Yet Another Wall Street Billionaire Asks Working Americans to Sacrifice -- Why Do the Media Still Listen to These Guys?
Working America has sacrificed a great deal in the last 40 years: its share of the national income, its economic security and the dignity that comes with decent health and retirement benefits. Those at the top of the pile have sacrificed nothing – they're grabbing more income and paying less in taxes today than they did during the mid-century boom years. Yet, we are being asked by those very elites for “shared sacrifice.” The question is, how much “sacrifice” the little guy has to make before the big boys start sharing it.
It's clear to see how the toxic ideology of Ayn Rand has permeated our political culture, all the way up to America's well-heeled elites. Whereas the wealthy were once viewed with some scorn as the idle rich, children of privilege who know little about life in the real world, they now claim to have been imbued with innate, almost super-human intelligence and they offer their wealth to prove it. Those claims go largely unchallenged.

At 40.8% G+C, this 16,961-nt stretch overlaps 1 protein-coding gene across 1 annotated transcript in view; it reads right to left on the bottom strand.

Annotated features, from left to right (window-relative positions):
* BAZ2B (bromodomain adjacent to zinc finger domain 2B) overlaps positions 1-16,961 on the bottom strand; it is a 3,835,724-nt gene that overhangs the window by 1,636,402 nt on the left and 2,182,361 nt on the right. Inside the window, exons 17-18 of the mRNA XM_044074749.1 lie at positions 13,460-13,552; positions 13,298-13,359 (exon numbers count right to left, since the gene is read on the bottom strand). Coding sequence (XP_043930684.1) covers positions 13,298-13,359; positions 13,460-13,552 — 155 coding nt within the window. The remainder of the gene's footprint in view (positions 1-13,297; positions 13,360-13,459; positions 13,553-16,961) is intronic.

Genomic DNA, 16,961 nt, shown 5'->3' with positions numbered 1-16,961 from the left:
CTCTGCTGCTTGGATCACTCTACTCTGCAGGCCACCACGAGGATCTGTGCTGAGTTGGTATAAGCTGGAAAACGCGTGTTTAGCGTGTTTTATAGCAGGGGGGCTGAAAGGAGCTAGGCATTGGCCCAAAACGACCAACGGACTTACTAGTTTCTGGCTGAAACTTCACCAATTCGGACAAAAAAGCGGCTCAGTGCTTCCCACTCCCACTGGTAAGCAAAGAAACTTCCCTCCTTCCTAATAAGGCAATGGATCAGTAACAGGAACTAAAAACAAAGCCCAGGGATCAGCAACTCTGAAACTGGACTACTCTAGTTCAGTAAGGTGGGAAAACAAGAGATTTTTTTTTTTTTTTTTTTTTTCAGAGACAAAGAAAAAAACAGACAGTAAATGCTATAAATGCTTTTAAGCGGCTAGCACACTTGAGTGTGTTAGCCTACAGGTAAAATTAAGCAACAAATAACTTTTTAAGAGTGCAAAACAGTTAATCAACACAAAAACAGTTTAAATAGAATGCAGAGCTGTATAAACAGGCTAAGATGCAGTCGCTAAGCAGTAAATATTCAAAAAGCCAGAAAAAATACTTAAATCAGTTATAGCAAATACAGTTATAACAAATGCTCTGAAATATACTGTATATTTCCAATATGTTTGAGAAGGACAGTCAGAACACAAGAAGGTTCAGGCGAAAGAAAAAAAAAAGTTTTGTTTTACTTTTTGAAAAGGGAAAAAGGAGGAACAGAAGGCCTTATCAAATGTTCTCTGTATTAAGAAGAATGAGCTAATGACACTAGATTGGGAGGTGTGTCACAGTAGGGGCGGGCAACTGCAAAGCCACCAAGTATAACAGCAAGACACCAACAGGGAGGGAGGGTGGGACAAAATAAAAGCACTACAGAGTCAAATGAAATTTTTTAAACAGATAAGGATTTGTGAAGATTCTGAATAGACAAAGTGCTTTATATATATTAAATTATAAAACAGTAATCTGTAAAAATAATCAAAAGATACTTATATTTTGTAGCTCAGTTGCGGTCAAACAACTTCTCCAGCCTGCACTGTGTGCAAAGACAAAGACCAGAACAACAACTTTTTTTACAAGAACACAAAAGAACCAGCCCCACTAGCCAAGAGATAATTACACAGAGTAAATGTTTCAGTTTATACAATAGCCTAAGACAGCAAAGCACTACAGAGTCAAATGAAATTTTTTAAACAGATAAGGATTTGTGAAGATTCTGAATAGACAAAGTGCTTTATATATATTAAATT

But if you look at the discourse proffered by these feral elites, it's clear that a wingnut with a lot of money is no more rational than the "get a brain, morans" guy of viral fame. Just this week, Jamie Dimon, CEO of JP Morgan Chase, called new banking regulations “un-American.” What did he mean? Who knows? It's a facile talking point.
Perhaps the best example was an anonymous shot at working people supposedly fired from the bowels of Wall St. last year. “We are Wall Street. It's our job to make money,” the broadly circulated email began.